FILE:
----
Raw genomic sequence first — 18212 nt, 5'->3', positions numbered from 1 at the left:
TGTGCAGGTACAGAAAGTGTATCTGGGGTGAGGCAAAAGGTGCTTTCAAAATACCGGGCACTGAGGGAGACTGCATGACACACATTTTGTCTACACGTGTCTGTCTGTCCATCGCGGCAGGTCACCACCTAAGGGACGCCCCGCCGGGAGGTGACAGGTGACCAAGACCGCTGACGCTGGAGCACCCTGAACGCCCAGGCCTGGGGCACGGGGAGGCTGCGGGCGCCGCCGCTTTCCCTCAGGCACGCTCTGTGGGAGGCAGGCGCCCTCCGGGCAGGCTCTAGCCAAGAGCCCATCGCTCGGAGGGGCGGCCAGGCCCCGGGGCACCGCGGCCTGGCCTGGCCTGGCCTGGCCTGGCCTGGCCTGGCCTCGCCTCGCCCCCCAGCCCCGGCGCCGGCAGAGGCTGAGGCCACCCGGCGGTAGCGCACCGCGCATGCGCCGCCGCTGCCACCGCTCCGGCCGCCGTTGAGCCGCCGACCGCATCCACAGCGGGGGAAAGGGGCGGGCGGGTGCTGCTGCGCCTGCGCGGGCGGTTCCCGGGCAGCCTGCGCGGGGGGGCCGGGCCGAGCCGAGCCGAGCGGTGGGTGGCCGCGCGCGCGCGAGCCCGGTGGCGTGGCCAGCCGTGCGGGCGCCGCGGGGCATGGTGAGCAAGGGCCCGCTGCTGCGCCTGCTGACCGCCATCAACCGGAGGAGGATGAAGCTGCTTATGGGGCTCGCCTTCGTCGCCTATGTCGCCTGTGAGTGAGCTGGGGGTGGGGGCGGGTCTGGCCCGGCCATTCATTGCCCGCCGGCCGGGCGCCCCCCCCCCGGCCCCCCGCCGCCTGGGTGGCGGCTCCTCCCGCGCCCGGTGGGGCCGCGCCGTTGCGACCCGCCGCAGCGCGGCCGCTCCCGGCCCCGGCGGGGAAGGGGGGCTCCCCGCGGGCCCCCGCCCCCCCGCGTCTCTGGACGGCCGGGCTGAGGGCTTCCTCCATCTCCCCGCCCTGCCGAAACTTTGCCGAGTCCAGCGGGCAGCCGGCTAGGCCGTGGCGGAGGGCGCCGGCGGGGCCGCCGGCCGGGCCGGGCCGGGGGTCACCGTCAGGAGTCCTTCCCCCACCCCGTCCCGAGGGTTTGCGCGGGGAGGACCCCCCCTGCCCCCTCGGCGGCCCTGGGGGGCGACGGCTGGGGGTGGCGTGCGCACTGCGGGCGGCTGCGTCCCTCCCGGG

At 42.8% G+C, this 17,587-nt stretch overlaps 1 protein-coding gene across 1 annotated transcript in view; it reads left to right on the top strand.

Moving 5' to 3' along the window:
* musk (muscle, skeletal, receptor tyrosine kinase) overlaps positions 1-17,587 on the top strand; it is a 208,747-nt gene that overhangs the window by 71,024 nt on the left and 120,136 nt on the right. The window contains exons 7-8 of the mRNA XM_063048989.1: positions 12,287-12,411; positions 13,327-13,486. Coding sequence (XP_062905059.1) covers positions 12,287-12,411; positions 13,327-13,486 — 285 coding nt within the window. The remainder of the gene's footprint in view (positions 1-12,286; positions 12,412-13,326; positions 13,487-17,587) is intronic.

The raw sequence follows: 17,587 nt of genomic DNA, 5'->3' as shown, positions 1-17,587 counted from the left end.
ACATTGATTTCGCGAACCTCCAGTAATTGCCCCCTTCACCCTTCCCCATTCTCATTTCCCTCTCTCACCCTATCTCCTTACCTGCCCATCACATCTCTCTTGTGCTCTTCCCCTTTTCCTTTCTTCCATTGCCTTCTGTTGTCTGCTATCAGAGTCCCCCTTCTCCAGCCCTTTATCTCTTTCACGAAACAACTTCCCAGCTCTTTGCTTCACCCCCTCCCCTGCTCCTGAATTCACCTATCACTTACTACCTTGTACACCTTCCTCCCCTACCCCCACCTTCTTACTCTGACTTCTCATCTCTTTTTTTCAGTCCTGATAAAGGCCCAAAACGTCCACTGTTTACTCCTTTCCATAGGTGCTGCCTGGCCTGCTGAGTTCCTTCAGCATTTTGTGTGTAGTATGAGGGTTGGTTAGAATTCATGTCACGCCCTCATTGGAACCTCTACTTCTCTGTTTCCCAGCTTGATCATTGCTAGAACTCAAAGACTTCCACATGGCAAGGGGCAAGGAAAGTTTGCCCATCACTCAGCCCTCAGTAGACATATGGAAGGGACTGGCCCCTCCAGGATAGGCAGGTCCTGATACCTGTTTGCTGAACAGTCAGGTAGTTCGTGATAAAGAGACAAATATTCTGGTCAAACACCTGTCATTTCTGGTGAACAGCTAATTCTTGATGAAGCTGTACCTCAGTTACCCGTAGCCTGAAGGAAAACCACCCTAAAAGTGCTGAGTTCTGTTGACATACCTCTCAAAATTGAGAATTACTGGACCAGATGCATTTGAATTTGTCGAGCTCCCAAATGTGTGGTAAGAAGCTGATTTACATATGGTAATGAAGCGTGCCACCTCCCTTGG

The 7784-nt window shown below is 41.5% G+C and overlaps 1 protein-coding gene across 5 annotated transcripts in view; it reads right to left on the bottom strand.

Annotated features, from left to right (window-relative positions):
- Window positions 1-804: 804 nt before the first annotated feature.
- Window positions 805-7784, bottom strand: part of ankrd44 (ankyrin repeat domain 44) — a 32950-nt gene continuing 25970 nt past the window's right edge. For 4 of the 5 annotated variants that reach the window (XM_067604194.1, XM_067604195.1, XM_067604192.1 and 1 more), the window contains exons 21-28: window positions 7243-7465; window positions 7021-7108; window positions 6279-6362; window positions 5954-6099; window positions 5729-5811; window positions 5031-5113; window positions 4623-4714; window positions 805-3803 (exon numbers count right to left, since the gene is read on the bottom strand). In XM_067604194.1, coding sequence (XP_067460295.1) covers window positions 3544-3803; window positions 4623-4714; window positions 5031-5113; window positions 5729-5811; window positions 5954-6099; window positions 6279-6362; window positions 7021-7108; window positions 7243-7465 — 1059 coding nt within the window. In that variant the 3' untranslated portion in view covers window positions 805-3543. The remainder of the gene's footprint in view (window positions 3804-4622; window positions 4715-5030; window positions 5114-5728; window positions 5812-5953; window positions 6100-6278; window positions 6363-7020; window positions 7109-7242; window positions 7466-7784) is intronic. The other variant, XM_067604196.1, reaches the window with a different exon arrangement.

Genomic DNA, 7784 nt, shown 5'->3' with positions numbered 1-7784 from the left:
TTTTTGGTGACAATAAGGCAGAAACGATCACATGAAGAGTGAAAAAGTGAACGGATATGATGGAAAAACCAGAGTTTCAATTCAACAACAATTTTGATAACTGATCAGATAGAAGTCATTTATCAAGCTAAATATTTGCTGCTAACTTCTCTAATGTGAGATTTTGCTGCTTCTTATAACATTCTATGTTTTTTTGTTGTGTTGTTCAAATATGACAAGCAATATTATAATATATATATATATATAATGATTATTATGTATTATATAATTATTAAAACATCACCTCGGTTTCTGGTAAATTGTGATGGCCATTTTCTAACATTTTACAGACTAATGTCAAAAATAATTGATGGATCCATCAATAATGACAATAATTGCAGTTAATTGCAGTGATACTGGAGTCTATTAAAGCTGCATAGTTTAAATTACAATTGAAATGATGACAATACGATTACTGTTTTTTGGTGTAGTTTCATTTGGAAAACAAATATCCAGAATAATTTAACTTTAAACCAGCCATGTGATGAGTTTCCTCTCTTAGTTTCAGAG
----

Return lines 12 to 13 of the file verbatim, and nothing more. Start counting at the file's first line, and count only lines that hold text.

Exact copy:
Genomic DNA, 7784 nt, shown 5'->3' with positions numbered 1-7784 from the left:
TTTTTGGTGACAATAAGGCAGAAACGATCACATGAAGAGTGAAAAAGTGAACGGATATGATGGAAAAACCAGAGTTTCAATTCAACAACAATTTTGATAACTGATCAGATAGAAGTCATTTATCAAGCTAAATATTTGCTGCTAACTTCTCTAATGTGAGATTTTGCTGCTTCTTATAACATTCTATGTTTTTTTGTTGTGTTGTTCAAATATGACAAGCAATATTATAATATATATATATATATAATGATTATTATGTATTATATAATTATTAAAACATCACCTCGGTTTCTGGTAAATTGTGATGGCCATTTTCTAACATTTTACAGACTAATGTCAAAAATAATTGATGGATCCATCAATAATGACAATAATTGCAGTTAATTGCAGTGATACTGGAGTCTATTAAAGCTGCATAGTTTAAATTACAATTGAAATGATGACAATACGATTACTGTTTTTTGGTGTAGTTTCATTTGGAAAACAAATATCCAGAATAATTTAACTTTAAACCAGCCATGTGATGAGTTTCCTCTCTTAGTTTCAGAG